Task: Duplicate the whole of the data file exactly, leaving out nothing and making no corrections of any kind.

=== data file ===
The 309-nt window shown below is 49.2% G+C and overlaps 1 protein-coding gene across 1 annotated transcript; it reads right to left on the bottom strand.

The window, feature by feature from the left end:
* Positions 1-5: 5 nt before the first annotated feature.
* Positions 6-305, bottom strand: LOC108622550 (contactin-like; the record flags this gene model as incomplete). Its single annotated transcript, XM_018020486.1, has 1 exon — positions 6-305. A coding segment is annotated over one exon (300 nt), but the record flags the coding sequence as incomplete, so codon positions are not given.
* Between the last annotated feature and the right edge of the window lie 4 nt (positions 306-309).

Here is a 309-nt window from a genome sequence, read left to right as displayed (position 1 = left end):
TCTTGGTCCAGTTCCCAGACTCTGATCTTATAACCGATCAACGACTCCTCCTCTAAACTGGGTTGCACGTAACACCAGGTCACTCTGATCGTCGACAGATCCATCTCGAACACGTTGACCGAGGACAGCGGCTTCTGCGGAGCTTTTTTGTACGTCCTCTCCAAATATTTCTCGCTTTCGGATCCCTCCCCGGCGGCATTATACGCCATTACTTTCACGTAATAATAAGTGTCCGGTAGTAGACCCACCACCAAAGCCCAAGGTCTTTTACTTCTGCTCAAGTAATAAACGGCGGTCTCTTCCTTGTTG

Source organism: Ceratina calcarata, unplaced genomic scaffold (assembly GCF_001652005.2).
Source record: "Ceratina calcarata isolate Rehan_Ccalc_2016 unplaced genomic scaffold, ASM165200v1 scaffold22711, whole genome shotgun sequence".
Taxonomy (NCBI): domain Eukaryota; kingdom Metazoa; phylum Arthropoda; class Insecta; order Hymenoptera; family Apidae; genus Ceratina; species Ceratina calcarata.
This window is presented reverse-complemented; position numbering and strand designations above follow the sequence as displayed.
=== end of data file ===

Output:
The 309-nt window shown below is 49.2% G+C and overlaps 1 protein-coding gene across 1 annotated transcript; it reads right to left on the bottom strand.

The window, feature by feature from the left end:
* Positions 1-5: 5 nt before the first annotated feature.
* Positions 6-305, bottom strand: LOC108622550 (contactin-like; the record flags this gene model as incomplete). Its single annotated transcript, XM_018020486.1, has 1 exon — positions 6-305. A coding segment is annotated over one exon (300 nt), but the record flags the coding sequence as incomplete, so codon positions are not given.
* Between the last annotated feature and the right edge of the window lie 4 nt (positions 306-309).

Here is a 309-nt window from a genome sequence, read left to right as displayed (position 1 = left end):
TCTTGGTCCAGTTCCCAGACTCTGATCTTATAACCGATCAACGACTCCTCCTCTAAACTGGGTTGCACGTAACACCAGGTCACTCTGATCGTCGACAGATCCATCTCGAACACGTTGACCGAGGACAGCGGCTTCTGCGGAGCTTTTTTGTACGTCCTCTCCAAATATTTCTCGCTTTCGGATCCCTCCCCGGCGGCATTATACGCCATTACTTTCACGTAATAATAAGTGTCCGGTAGTAGACCCACCACCAAAGCCCAAGGTCTTTTACTTCTGCTCAAGTAATAAACGGCGGTCTCTTCCTTGTTG

Source organism: Ceratina calcarata, unplaced genomic scaffold (assembly GCF_001652005.2).
Source record: "Ceratina calcarata isolate Rehan_Ccalc_2016 unplaced genomic scaffold, ASM165200v1 scaffold22711, whole genome shotgun sequence".
Taxonomy (NCBI): domain Eukaryota; kingdom Metazoa; phylum Arthropoda; class Insecta; order Hymenoptera; family Apidae; genus Ceratina; species Ceratina calcarata.
This window is presented reverse-complemented; position numbering and strand designations above follow the sequence as displayed.